8. Reswob


    Aug 27, 2006
    If you're relying on manual safeties to prevent kids from discharging your weapon, you've already failed.

    For the OP, the correct answer is Glock 19. End thread.
  9. NCHunter78

    NCHunter78 Gold Member Gold Member

    Feb 14, 2016
    I am a Glock guy myself -- check out the Glock 43. You can pocket carry that one fairly easy and it is a 9mm


    I also like the Sig p238 and Sig p938 but your price starts climbing quickly with those.
  10. NCHunter78

    NCHunter78 Gold Member Gold Member

    Feb 14, 2016
    Glock 19 is a great one. The only downside to the 19 is that I really like to pocket carry my concealed carry pistol so I usually end up leaving my Glock 19 at home and taking my Glock 43 (same caliber, smaller frame).
  11. SuzukiGS750EZ


    Dec 30, 2008
    Yes, two kids. Turning 8 and 9 this year. I enjoy thumb manipulated safety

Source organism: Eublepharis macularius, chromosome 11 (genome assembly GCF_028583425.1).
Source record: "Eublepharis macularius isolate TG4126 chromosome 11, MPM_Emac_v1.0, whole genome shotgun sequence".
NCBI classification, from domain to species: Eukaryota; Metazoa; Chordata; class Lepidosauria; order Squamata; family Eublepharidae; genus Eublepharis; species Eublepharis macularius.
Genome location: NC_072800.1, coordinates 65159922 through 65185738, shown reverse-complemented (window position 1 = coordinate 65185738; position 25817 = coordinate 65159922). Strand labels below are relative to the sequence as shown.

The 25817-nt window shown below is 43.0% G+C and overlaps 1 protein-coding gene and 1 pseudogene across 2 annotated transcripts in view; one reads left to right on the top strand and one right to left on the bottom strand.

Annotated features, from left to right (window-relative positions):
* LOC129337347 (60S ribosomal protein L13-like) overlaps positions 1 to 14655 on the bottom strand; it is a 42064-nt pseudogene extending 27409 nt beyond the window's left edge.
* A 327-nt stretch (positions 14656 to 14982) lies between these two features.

12. SuzukiGS750EZ


    Dec 30, 2008
    My exact thoughts!
  13. Reswob


    Aug 27, 2006
    I think anyone who has their CCW for long enough, will (or at least, SHOULD!) end up owning a G19, a G43 or Shield, and an LCP. This covers all your bases, year-round to winter parka to gym shorts. Even though I carry a Shield much more often, I would still heartily recommend a G19 as a first pistol.
  14. Charlie_K


    Jul 16, 2012
    Actually the safety is for states and jurisdictions that have their noses all out of joint about guns.
  15. SuzukiGS750EZ


    Dec 30, 2008
    The shield has definitely peaked my interest... but I will see what feels good in the hand. How about holsters? Gun belts? I'm not huge but ice got a bit of weight which I think will help concealing as it will give my shirt some room to sit over the gun, but what holsters would I look into? I think I want cross draw left side, kydex.
  16. cchu518

    cchu518 Gold Member Gold Member